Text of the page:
Continuing the presentation of the endless surprises that long exposures bring to our eyes... an intense, yet calmer earth, soothing and vibrant, just like that imaginary alien planet which inhabits our imaginations, that planet we'd love to visit one day.
On a side note... notice those two separate "blotches" on the left at the end of the dark rock formation? It's a fisher, caught on the long exposure in two distinct positions.
Your comments and favs are very very welcome.
José Ramos __________________ Vila Nova de Milfontes - Portugal
Pentax K10d Sigma 10-20mm 3 stop ND Grad Hoya ND400 Manfrotto tripod + ball head Remote Shutter Release
Exposure time - 2.5 minutes Aperture - f9.5 ISO - 100
It's been a while since I've been out shooting, but fortunately this afternoon I was lucky enough to have the time and the weather on my side. I was in the mood for some long exposures so I headed off to Sawtell beach, that's where I found these interesting rocks. I probably should have worn shoes though, those rocks are razor sharp on barefoot.
Coastline enveloped by sea spray during the golden hour, after an afternoon shower.
Golden hour (sometimes known as magic hour) is the first and last hour of sunlight during the day. Typically the lighting is more diffused because the sun is near the horizon, so the sunlight travels through more of the atmosphere, reducing its intensity.
One of the first photography books I ever bought, and one that had a huge influence on my landscape photography, was Joe Cornish's "First Light". It's still one of my favourite books, and one I regularly flick through for inspiration.
On the cover of that book is a magical beach, rocks in a raging sea with harsh mountain peaks rising out of the water across the bay. I've wanted to visit the place pretty much since I first bought the book.
So when I was in Skye for 3 days recently, making the long trip around the south east of the island to get to Elgol ("Ealaghol" in the local Gaelic) beach was pretty high up on the list of things I wanted to do. It's a long trek to get there (especially considering we were staying in the northern most part of the island) but the journey is beautiful, and Elgol, with it's views across the water of the Cuillin mountains, is absolutely stunning.
Of course, I'd hoped for a beautiful blast from the last rays of the sun to pick out the mountain sides before sunset. I'd hoped for colourful clouds...but in the end I got neither. Thick cloud cover obscured the sun and removed any chance of colourful skies....but the place still has an incredible atmosphere, and there was no way I was going to leave without getting one shot that I was happy with.
I took 7 exposures that evening (I take far fewer shots now than I used to), and this was the very first. Elgol, like many places in Skye and the Highlands, is pretty high up on my "Really have to get back there one day and try and shoot it better" list.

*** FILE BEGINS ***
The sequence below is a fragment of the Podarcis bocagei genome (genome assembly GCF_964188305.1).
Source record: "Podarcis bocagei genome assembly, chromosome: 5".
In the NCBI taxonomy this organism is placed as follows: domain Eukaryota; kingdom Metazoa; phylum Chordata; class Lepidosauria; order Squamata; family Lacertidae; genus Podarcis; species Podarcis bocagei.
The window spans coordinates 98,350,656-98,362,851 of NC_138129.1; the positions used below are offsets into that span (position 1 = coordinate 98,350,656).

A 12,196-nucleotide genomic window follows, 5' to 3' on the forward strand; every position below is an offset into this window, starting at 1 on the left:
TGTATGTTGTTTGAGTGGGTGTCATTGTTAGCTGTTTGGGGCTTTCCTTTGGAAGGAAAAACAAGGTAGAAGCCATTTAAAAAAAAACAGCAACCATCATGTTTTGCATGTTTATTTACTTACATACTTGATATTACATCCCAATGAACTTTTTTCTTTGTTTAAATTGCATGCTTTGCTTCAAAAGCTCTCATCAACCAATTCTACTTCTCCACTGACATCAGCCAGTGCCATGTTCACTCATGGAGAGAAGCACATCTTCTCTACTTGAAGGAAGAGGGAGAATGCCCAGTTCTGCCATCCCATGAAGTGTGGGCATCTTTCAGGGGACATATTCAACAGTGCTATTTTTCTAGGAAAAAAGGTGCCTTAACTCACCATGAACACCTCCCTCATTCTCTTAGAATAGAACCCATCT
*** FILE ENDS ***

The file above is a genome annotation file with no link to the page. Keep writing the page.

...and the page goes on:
Taken at Elgol Beach, Isle of Skye, Scotland Nikon D3 w/ Nikkor 17-35mm f2.8 Gitzo GT2541 tripod w/ Gitzo GH1780QR ballhead Hoya ND400 9 stop ND | Lee 0.6 2 stop hard grad | 30 secs | f11 | 17mm
Workflow in Nikon Capture NX2. Resize for web PS CS3
Another shot from the session I did the other week on the South West coast of Portugal. This was the last shot of the night, 30 minutes after the sun had set...and I'm amazed it worked out to be honest..there was so much spray in the air that I didn't think it was worth trying anything longer than a couple of seconds.
Taken on Costa Vicentina, Algarve, Portugal Nikon D3 w/ Nikkor 17-35mm 2.8 Gitzo GT2541 tripod w/ Gitzo GH1780QR ballhead Lee 0.3 (3 stop) hard NDG | Hoya ND400 (9 stop) 80 secs | f8 | 17mm
Manual blend of 2 exposures. The long exposure is made possible by the use of a ND400 filter. I have shot many variations of this composition before. Those mountains are just wonderful when light hits them.
This is the second time that I have capture a light pillar. It's quite a sight. This was one heck of a sunset. So good that it rattled me silly. Performance anxiety is an awful thing.
Definition of a light pillar according to Wikipedia: "A light pillar is a visual phenomenon created by the reflection of light from ice crystals with near horizontal parallel planar surfaces. The light can come from the sun (usually at or low to the horizon) in which case the phenomenon is called a sun pillar or solar pillar. It can also come from the moon or from terrestrial sources such as streetlights."
Got to Lake Tekapo a bit later than expected and just missed out on quite a nice sunset Luckily theres light until 9pm in NZ so i took a little wander around the lake near 'the church of the good shepherd'. The moon was out which was a bonus
Little bit of an edit... i took a shot of the moon(at the time and at 200mm) intending to do this originally but never liked it. Opinions?